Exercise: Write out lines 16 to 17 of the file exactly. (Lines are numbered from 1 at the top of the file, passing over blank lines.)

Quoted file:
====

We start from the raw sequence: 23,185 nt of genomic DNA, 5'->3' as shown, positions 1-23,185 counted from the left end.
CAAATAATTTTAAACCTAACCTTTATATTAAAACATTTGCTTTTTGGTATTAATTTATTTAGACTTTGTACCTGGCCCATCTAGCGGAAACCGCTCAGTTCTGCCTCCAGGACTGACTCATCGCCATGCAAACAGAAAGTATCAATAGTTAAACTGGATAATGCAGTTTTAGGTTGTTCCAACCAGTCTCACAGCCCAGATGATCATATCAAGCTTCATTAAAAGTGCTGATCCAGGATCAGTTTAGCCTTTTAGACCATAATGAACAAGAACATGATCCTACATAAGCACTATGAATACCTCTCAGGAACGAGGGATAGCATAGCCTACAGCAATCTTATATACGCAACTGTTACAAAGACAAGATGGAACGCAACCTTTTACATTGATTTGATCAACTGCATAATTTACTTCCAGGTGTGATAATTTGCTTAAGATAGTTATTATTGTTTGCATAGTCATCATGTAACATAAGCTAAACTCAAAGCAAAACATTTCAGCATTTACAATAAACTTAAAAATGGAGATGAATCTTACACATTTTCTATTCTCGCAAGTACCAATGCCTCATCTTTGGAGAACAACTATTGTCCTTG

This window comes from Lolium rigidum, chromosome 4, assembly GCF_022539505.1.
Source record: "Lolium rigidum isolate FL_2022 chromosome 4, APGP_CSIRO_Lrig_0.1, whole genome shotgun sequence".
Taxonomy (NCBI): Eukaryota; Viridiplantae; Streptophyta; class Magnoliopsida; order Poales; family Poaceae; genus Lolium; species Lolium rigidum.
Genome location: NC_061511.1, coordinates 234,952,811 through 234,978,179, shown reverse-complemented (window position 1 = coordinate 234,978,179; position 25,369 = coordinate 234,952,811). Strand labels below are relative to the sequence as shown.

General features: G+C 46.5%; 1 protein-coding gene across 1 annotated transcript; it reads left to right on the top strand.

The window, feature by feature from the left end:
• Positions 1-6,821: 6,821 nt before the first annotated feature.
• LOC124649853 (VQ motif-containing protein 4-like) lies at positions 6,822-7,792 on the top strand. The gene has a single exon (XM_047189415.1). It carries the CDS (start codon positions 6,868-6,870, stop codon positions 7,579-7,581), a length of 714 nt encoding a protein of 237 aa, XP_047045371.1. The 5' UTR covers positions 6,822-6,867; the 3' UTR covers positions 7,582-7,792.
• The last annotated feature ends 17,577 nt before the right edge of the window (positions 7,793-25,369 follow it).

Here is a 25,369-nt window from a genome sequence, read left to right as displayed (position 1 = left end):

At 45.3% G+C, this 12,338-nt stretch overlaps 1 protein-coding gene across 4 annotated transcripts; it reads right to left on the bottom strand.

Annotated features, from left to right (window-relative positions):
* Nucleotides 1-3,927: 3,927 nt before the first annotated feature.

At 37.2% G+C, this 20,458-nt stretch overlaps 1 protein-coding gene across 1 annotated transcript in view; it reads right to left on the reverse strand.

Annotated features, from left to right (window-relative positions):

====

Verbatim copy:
At 37.2% G+C, this 20,458-nt stretch overlaps 1 protein-coding gene across 1 annotated transcript in view; it reads right to left on the reverse strand.

Annotated features, from left to right (window-relative positions):